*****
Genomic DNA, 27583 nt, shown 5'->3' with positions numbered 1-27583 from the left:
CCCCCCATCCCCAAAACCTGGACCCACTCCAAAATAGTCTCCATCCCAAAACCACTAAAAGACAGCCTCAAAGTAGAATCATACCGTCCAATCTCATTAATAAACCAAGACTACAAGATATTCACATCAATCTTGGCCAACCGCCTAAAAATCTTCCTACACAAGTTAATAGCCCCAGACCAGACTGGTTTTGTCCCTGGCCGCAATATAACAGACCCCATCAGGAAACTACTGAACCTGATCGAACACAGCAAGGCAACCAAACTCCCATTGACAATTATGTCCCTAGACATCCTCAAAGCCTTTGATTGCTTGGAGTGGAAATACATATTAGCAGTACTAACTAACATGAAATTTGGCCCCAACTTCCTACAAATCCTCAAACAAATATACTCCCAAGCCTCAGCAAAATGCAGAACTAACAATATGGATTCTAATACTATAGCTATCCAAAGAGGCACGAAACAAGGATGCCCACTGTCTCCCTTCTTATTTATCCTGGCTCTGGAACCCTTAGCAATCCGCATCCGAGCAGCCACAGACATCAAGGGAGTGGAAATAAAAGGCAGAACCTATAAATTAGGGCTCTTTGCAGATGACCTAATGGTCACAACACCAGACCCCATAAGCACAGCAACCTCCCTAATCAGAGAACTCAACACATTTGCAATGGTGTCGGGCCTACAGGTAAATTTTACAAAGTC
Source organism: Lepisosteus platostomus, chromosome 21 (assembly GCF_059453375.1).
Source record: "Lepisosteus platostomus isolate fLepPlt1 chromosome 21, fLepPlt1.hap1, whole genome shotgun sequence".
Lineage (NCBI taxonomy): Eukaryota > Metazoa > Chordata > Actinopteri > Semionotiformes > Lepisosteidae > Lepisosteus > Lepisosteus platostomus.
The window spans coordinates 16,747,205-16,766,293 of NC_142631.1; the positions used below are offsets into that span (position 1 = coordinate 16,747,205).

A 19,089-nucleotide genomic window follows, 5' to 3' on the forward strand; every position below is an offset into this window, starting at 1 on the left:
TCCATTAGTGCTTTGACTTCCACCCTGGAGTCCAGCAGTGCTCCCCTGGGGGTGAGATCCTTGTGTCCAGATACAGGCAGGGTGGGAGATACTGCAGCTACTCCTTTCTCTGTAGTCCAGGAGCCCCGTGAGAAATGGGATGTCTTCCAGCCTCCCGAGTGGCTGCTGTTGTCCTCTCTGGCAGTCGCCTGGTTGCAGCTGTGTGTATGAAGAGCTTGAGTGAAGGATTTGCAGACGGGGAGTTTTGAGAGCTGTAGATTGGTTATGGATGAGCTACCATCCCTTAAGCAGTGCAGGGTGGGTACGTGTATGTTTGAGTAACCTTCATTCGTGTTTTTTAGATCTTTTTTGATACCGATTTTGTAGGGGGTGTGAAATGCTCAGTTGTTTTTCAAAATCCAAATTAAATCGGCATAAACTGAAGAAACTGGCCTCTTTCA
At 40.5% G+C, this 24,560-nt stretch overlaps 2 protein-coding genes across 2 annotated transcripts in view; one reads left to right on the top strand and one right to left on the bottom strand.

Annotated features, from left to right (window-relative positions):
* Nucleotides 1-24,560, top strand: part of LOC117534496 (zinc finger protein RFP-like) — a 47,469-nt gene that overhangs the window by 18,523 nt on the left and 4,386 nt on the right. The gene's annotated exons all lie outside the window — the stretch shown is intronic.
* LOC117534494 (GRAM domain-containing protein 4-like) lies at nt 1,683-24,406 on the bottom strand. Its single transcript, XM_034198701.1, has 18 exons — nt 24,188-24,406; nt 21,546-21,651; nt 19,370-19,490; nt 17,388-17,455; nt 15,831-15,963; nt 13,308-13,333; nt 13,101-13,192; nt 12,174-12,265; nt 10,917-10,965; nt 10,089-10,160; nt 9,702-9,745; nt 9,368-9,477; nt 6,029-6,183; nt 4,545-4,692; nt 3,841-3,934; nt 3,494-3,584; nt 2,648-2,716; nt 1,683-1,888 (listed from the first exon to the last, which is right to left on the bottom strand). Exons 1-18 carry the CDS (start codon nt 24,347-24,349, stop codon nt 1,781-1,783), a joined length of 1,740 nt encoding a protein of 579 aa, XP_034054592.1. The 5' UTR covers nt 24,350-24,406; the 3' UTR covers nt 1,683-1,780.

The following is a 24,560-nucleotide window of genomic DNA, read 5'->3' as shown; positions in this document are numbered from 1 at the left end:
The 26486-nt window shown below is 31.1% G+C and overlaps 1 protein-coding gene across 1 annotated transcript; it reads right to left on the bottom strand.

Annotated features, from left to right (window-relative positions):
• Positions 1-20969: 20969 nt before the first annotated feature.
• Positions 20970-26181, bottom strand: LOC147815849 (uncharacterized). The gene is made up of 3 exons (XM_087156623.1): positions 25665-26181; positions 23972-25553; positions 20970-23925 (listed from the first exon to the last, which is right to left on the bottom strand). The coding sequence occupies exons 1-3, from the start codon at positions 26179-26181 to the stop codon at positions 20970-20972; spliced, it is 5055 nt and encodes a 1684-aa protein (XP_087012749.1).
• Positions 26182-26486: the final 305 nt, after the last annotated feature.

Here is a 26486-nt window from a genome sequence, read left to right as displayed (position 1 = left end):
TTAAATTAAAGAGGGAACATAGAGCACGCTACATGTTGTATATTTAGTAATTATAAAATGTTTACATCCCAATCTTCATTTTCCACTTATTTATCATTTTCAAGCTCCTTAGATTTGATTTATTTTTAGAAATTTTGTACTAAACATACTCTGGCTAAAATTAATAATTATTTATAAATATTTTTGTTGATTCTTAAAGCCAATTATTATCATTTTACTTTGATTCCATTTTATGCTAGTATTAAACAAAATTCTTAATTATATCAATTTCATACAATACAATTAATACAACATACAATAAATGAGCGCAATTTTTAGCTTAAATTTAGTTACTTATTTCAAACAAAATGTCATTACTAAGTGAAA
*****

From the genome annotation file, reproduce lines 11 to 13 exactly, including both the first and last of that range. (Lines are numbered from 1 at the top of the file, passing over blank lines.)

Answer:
* Nucleotides 1-24,560, top strand: part of LOC117534496 (zinc finger protein RFP-like) — a 47,469-nt gene that overhangs the window by 18,523 nt on the left and 4,386 nt on the right. The gene's annotated exons all lie outside the window — the stretch shown is intronic.
* LOC117534494 (GRAM domain-containing protein 4-like) lies at nt 1,683-24,406 on the bottom strand. Its single transcript, XM_034198701.1, has 18 exons — nt 24,188-24,406; nt 21,546-21,651; nt 19,370-19,490; nt 17,388-17,455; nt 15,831-15,963; nt 13,308-13,333; nt 13,101-13,192; nt 12,174-12,265; nt 10,917-10,965; nt 10,089-10,160; nt 9,702-9,745; nt 9,368-9,477; nt 6,029-6,183; nt 4,545-4,692; nt 3,841-3,934; nt 3,494-3,584; nt 2,648-2,716; nt 1,683-1,888 (listed from the first exon to the last, which is right to left on the bottom strand). Exons 1-18 carry the CDS (start codon nt 24,347-24,349, stop codon nt 1,781-1,783), a joined length of 1,740 nt encoding a protein of 579 aa, XP_034054592.1. The 5' UTR covers nt 24,350-24,406; the 3' UTR covers nt 1,683-1,780.

The following is a 24,560-nucleotide window of genomic DNA, read 5'->3' as shown; positions in this document are numbered from 1 at the left end: